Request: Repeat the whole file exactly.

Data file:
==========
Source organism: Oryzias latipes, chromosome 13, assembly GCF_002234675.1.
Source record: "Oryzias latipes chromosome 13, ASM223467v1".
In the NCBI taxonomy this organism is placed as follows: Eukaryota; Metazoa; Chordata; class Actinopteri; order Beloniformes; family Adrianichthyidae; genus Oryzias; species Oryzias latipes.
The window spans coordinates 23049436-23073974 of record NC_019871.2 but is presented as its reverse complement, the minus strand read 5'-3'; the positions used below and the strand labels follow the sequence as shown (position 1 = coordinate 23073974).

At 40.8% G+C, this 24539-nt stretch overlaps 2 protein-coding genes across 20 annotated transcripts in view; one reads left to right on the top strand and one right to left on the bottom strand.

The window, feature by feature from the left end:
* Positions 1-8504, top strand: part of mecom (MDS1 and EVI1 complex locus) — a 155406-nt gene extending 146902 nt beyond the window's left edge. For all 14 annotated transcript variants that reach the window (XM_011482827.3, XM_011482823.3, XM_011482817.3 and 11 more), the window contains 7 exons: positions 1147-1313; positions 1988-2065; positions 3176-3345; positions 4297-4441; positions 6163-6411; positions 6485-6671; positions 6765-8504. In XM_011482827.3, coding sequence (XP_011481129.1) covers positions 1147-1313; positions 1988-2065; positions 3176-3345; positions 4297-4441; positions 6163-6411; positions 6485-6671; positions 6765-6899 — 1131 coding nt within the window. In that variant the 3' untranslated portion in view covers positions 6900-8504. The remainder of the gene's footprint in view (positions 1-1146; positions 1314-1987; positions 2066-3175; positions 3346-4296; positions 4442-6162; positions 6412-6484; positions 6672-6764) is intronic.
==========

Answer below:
Source organism: Oryzias latipes, chromosome 13, assembly GCF_002234675.1.
Source record: "Oryzias latipes chromosome 13, ASM223467v1".
In the NCBI taxonomy this organism is placed as follows: Eukaryota; Metazoa; Chordata; class Actinopteri; order Beloniformes; family Adrianichthyidae; genus Oryzias; species Oryzias latipes.
The window spans coordinates 23049436-23073974 of record NC_019871.2 but is presented as its reverse complement, the minus strand read 5'-3'; the positions used below and the strand labels follow the sequence as shown (position 1 = coordinate 23073974).

At 40.8% G+C, this 24539-nt stretch overlaps 2 protein-coding genes across 20 annotated transcripts in view; one reads left to right on the top strand and one right to left on the bottom strand.

The window, feature by feature from the left end:
* Positions 1-8504, top strand: part of mecom (MDS1 and EVI1 complex locus) — a 155406-nt gene extending 146902 nt beyond the window's left edge. For all 14 annotated transcript variants that reach the window (XM_011482827.3, XM_011482823.3, XM_011482817.3 and 11 more), the window contains 7 exons: positions 1147-1313; positions 1988-2065; positions 3176-3345; positions 4297-4441; positions 6163-6411; positions 6485-6671; positions 6765-8504. In XM_011482827.3, coding sequence (XP_011481129.1) covers positions 1147-1313; positions 1988-2065; positions 3176-3345; positions 4297-4441; positions 6163-6411; positions 6485-6671; positions 6765-6899 — 1131 coding nt within the window. In that variant the 3' untranslated portion in view covers positions 6900-8504. The remainder of the gene's footprint in view (positions 1-1146; positions 1314-1987; positions 2066-3175; positions 3346-4296; positions 4442-6162; positions 6412-6484; positions 6672-6764) is intronic.